organized in 86 dioceses
expressed concern over the
quick succession of drugrelated killings in the light of
the Duterte administration’s
anti-drug war campaign.
They said summary killings
of suspected criminals, which
are “morally unacceptable”, will
deliver neither justice nor the
security people seek and is a
violation of human rights and
of the rule of law.
More so, according to them,
if the killings include innocent
civilians.
“We cannot achieve a
just and peaceful society
VOLUME 50 • NUMBER 08

through illegal, immoral, and
fundamentally evil means,”
they stressed.
What the country needs,
they said, are efforts that
would enhance investigations,
ensure suspects are
prosecuted in fair trials, and
protect victims and witnesses
from threats and intimidations.
The social action workers
lauded President Rodrigo
Duterte’s political will to fight

We cannot
achieve a just and
peaceful society
through illegal,
immoral, and
fundamentally
evil means
crime, adding they will support
government agencies for the
care and rehabilitation of drug
dependents.
However, they said Duterte’s
claim of protecting the people,
especially the poor becomes
merely lip service if summary
killings continue.
“We call upon President
Duterte to put a stop to
extrajudicial violence,” they
said. “Every suspect should
be given a chance to defend
themselves in court and
ultimately, change their ways.”
“Respect of the dignity of life
should always be a priority in
any administration,” they said.
(Roy Lagarde/CBCPNews)

13

NEWS FEATURES

Bishop: ‘Give suspects,
cops a chance’
TACLOBAN City— Neither
suspected drug personalities nor
cops involved in Oplan Tokhang
deserve condemnation, said
Naval Bishop Filomeno Bactol.
“We have to give them chance
to the people that are caught,
being apprehended, and a
chance for the people that are
doing the apprehension,” said
the prelate, who has long sent his
retirement request to the Vatican.
“It would be good if the people
[apprehended] will be given the
chance to say something but [it
is a] fact that when they (people
being apprehended) pull the gun,
the police officers are also trying
to defend themselves,” he said.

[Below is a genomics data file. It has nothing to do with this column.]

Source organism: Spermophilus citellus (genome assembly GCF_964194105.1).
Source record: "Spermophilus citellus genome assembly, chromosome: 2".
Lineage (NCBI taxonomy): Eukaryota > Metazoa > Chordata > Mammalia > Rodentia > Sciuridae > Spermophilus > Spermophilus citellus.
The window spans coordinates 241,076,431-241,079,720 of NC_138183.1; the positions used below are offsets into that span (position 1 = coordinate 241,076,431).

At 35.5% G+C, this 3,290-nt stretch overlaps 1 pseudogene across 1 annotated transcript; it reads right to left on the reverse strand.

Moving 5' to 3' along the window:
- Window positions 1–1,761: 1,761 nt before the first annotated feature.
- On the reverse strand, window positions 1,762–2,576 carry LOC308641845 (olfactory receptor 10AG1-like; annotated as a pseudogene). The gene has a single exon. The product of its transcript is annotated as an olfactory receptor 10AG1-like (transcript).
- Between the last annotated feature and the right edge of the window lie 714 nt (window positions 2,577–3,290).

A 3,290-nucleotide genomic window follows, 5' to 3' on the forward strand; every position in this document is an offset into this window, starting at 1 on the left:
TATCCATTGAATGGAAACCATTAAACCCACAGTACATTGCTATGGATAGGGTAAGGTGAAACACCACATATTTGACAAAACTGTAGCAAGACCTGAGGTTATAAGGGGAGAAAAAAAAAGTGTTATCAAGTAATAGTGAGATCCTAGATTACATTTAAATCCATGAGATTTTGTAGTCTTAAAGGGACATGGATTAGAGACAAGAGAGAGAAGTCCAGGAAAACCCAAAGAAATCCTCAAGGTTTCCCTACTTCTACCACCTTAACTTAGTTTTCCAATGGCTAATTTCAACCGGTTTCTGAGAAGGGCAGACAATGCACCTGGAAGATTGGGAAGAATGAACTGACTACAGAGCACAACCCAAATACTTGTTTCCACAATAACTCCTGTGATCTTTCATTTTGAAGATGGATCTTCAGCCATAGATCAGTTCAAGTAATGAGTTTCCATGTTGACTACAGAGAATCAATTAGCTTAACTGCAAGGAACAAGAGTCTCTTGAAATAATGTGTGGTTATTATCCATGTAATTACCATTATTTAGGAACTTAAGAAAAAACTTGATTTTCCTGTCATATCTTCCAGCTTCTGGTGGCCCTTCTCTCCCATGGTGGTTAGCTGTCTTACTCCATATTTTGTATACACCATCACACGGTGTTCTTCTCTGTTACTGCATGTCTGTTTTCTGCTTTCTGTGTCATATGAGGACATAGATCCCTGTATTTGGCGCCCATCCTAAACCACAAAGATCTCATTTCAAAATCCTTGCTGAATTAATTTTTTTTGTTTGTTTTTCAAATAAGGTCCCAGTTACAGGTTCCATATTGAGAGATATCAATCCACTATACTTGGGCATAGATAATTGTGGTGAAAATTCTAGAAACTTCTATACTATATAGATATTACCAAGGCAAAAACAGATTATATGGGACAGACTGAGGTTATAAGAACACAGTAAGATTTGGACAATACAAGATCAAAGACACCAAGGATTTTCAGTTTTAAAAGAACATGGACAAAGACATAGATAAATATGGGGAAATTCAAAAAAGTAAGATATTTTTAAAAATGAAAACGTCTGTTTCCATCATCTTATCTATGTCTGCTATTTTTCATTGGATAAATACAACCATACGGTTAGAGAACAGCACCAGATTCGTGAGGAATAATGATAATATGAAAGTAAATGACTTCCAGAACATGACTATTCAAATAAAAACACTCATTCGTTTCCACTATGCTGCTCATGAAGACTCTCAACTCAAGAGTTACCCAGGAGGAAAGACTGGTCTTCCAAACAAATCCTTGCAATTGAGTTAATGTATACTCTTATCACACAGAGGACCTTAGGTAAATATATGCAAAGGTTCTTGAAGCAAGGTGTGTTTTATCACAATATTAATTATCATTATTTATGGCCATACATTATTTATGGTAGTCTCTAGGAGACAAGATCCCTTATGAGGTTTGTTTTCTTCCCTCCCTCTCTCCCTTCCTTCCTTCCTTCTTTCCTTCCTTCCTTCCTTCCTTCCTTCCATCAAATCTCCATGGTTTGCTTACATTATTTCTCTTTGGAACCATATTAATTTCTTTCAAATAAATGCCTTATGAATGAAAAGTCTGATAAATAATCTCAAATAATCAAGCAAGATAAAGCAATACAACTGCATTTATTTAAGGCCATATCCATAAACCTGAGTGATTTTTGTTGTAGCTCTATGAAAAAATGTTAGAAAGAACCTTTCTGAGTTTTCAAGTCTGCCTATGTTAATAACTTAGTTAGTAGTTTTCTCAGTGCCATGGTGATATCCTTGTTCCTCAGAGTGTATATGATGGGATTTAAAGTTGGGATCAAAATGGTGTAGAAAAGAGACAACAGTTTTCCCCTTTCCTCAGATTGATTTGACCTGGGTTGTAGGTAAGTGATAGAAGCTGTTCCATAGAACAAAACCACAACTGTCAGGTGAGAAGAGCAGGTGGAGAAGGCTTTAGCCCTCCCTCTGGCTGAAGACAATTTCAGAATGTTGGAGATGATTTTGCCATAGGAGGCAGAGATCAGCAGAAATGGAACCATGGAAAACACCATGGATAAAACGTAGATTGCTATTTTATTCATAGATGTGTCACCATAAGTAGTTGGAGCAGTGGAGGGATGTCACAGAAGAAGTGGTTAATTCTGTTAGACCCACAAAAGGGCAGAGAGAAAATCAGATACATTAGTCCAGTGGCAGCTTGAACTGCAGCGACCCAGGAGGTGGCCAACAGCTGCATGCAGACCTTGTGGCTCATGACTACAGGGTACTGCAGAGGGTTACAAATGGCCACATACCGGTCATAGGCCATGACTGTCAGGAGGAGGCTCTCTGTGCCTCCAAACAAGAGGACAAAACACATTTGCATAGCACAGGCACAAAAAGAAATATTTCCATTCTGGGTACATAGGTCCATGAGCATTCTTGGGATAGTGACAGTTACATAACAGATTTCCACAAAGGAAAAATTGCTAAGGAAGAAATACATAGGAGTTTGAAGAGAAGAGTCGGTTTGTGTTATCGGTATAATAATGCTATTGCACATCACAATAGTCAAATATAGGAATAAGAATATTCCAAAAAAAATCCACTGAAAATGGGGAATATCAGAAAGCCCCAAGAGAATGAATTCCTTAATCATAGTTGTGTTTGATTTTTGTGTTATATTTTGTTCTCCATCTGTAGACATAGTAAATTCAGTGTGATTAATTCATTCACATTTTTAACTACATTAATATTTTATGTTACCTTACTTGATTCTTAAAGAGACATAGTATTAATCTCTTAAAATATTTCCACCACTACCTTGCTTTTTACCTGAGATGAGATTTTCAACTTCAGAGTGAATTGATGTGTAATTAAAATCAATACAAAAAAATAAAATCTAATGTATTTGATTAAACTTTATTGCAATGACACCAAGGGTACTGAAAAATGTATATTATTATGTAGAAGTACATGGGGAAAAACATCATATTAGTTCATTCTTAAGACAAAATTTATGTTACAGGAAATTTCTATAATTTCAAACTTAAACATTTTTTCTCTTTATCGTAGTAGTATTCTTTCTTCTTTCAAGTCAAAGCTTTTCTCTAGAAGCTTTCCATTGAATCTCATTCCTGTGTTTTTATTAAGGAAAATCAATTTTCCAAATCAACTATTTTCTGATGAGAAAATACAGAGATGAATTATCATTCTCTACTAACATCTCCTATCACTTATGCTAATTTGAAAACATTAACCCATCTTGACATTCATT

No outright condemnation
He believes that although
a suspect may quite possibly
be guilty, they should not be
condemned outright in the same
way cops who end up killing
people in the course of lawful
police operations do not deserve
condemnation.
“I base (my stand) on what I
heard the President (Duterte)
was saying (to the police force),
‘Ayaw kamo pagpa-una’ (Don’t let
others beat you to the draw). In
other words, they have to defend
themselves,” stressed Bactol.
According to the Philippine
National Police’s July 1 to 13, 2016
data, 135 persons were killed,
about 10 persons daily on average,
and 1,844 arrested or about 141
persons daily. 60,393 alleged
drug users and 5,914 alleged drug
pushers were apprehended, while
43,026 houses were “visited” by
local and village officials to “target
and flush out suspects,” according
to the Philippine Center for
Investigative Journalism (PCIJ).

14

Possible vendetta
In those operations,
2,906 sachets of shabu or
methamphetamine hydrochloride,
230 kilos of shabu, 1,094 grams
of shabu, 26 packs of shabu, 57
sachets of marijuana, 42 marijuana
leaves, 33 marijuana rolls, 10
marijuana plants, and 1 Ecstasy
tablet were seized, amounting to
Php 146,345 as estimated by the
Dangerous Drugs Board (DDB),
revealed the PCIJ report.
Bactol expressed doubts that
all of the killings were done by
the government at the same
time expressing strong dissent
against summary executions.
“For all we know, there are
other factors like vendetta,” he
said, mentioning the possibility of
reprisals by rival drug syndicates.
Oplan Tokhang in Biliran
In Biliran, the turnout of
government’s campaign to
crackdown on drug addiction or
Oplan Tokhang is not alarming.